CHARLOTTESVILLE, Va. – Jesse Matthew Jr., the suspect in two Albemarle murders set for trial this year, is likely to accept a plea deal, according to the prosecution. The deal was presented to the families, and should be formally entered on Wednesday, March 2. He is expected to take a plea deal for the murders of Hannah Graham and Morgan Harrington, with conditions.
Matthew’s trial for the murder of Graham, a second-year University of Virginia student at the time she disappeared in Sept. 2014, is scheduled for July. Graham’s remains were found approximately a month after she disappeared.
Matthew’s second trial would be in October, for the murder of Harrington, a Virginia Tech student who disappeared while attending a concert in Charlottesville, in 2009. Harrington’s remains were found about three months after she disappeared, in 2010.
Before he was sworn in, newly-elected Albemarle Commonwealth's Attorney Robert Tracci traveled to Northern Virginia to meet with the capital prosecutor who sent D.C. sniper John Allen Muhammad to death row. Tracci met with Prince William Commonwealth's attorney Paul Ebert and two assistant attorneys, Jim Willit and Rick Conway. Tracci wanted to have the resources needed to take a capital case to trial. Willit and Conway were prepared to assist on the Matthew case.
Matthew faced the death penalty if convicted for the murder of Graham. Under the plea deal, his life would be spared, but sources close to the deal said that he would never again threaten another life. Both Graham and Harrington's family have said they supported the plea agreement.
The news of his plea deal comes after Matthew’s attorney tried recently to suppress evidence from search warrants in the Graham case. The defense wanted to suppress any and all items seized from Matthew’s apartment the morning of Sept. 19, 2014.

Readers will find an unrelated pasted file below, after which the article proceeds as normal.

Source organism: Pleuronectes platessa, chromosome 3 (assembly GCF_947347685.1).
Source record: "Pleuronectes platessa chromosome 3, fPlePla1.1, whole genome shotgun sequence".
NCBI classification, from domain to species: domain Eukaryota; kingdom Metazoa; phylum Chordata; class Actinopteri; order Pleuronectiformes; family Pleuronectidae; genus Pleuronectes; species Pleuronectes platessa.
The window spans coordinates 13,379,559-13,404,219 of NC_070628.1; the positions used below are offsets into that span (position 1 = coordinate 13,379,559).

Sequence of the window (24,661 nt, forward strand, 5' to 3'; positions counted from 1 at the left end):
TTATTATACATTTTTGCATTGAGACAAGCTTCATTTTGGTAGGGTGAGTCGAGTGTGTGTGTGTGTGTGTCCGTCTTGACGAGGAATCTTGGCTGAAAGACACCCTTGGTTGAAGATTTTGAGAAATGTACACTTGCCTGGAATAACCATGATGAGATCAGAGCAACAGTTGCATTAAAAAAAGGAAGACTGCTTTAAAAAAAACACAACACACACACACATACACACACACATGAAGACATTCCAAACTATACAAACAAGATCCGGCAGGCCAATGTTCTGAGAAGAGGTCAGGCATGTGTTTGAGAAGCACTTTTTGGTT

The defense argued that the search warrants were overly broad and exceeded scope, but an Albemarle Circuit Court judge denied the motion. Since then, for several weeks, there has been talk of a plea deal.
Last June, Matthew entered an Alford plea for the September 2005 abduction, sexual assault and attempted murder of the victim identified as "RG" in Fairfax. The DNA from that case was what created a connection between multiple cases.
With the Alford plea, Matthew did not admit to a criminal act, but acknowledged that prosecutors had enough evidence to win a conviction. However, the plea came as a surprise to many. It was a way to maintain innocence, but for all intent and purpose, there was no sentencing distinction, and his appellate rights are waived as well.
A plea deal in the Graham and Harrington case will provide an admission of guilt, sources familiar with the deal said. Members of both the Harrington and Graham families will give victim impact statements at the hearing Wednesday.
CBS 6 will be at the March 2 hearing. All reporting on these cases can be read here.
Gil Harrington Speaks on likely plea deal
Harrington told CBS 6 Monday night that there are a lot of mixed emotions on the deal.
"It's not a celebratory time of fist pumping joy," said Harrington in a phone interview Monday evening, "our daughter is still as dead as she was in 2009."
Harrington said they have wanted to take this journey until the very end and have validation and accountability.